Long term variability of Cygnus X-1: VII. Orbital variability of the focussed wind in Cyg X-1/HDE 226868 system





Citation of Original Publication

Grinberg, V., M. A. Leutenegger, N. Hell, K. Pottschmidt, M. Böck, J. A. García, M. Hanke, et al. “Long Term Variability of Cygnus X-1 - VII. Orbital Variability of the Focussed Wind in Cyg X-1/HDE 226868 System.” Astronomy & Astrophysics 576 (April 1, 2015): A117. https://doi.org/10.1051/0004-6361/201425418.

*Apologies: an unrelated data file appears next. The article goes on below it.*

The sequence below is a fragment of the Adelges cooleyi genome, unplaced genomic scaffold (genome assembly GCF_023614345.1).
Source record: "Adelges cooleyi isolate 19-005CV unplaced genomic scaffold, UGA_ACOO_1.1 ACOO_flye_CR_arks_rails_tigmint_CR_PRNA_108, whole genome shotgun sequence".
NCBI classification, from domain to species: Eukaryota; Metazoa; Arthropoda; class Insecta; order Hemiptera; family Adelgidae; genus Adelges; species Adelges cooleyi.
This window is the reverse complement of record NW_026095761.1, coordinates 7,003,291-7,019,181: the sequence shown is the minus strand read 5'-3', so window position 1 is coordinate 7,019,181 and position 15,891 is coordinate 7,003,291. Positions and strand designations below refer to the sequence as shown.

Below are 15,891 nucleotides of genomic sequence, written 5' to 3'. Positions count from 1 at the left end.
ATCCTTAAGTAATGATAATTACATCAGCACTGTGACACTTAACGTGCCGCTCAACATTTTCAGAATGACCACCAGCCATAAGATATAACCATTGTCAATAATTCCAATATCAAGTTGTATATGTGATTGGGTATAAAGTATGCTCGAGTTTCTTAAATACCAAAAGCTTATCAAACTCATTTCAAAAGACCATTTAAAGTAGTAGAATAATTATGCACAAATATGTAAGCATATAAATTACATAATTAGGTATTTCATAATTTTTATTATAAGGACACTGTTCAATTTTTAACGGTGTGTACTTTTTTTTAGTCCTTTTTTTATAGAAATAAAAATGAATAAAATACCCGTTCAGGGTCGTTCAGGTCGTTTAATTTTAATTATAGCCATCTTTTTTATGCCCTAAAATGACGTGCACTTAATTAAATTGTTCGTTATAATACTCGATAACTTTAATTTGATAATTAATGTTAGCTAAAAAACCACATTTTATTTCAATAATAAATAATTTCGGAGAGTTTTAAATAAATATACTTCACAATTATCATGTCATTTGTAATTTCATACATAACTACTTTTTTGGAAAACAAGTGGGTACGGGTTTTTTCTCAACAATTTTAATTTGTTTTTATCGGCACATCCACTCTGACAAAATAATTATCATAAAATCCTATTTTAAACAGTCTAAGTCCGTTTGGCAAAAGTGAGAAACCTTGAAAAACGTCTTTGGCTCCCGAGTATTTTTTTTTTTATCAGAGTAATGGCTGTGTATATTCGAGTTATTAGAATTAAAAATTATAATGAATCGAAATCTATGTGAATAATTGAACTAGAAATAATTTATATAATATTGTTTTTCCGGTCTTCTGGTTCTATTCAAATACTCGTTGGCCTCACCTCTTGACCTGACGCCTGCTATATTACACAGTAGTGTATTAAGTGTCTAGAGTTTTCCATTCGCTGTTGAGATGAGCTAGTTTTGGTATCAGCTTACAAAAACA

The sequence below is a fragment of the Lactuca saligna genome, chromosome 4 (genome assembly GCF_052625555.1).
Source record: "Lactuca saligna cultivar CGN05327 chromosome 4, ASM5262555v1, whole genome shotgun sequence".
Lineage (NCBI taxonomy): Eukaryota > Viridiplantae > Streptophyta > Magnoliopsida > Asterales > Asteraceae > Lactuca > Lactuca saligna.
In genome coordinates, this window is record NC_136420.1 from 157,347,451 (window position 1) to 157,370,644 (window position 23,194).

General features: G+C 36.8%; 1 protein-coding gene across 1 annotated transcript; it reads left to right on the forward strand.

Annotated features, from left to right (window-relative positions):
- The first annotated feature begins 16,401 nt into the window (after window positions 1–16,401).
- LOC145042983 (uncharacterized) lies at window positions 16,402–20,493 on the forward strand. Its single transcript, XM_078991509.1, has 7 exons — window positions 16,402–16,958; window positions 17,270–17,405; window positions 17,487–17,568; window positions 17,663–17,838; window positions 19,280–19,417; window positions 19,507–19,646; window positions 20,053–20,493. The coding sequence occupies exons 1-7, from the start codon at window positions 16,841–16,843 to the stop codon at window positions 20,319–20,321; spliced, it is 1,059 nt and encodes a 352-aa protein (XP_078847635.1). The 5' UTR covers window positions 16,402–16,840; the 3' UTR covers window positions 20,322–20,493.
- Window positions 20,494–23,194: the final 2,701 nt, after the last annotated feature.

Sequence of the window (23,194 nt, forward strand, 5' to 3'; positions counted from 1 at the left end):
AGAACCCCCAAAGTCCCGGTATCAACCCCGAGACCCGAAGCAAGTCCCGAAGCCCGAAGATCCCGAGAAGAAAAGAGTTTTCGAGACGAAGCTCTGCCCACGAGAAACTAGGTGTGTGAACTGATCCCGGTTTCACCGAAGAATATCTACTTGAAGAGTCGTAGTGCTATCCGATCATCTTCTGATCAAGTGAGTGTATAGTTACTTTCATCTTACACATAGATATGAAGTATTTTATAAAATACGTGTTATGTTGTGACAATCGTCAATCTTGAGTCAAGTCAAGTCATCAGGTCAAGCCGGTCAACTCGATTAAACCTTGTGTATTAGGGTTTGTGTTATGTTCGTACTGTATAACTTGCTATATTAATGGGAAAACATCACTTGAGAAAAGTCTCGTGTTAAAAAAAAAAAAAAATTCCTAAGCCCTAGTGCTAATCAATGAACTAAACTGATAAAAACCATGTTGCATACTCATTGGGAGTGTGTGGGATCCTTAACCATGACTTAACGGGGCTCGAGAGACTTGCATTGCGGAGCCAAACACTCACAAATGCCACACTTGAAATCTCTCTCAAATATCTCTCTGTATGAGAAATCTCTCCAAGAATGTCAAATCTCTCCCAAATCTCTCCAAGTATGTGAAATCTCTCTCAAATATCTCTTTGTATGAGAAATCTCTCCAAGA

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Binary systems with an accreting compact object offer a unique opportunity to investigate the strong, clumpy, line-driven winds of early-type supergiants by using the compact object’s X-rays to probe the wind structure. We analyze the two-component wind of HDE 226868, the O9.7Iab giant companion of the black hole Cyg X-1, using 4.77 Ms Rossi X-ray Timing Explorer (RXTE) observations of the system taken over the course of 16 years. Absorption changes strongly over the 5.6 d binary orbit, but also shows a large scatter at a given orbital phase, especially at superior conjunction. The orbital variability is most prominent when the black hole is in the hard X-ray state. Our data are poorer for the intermediate and soft state, but show signs for orbital variability of the absorption column in the intermediate state. We quantitatively compare the data in the hard state to a toy model of a focussed Castor-Abbott-Klein wind: as it does not incorporate clumping, the model does not describe the observations well. A qualitative comparison to a simplified simulation of clumpy winds with spherical clumps shows good agreement in the distribution of the equivalent hydrogen column density for models with a porosity length on the order of the stellar radius at inferior conjunction; we conjecture that the deviations between data and model at superior conjunction could either be due to lack of a focussed wind component in the model or to a more complicated clump structure.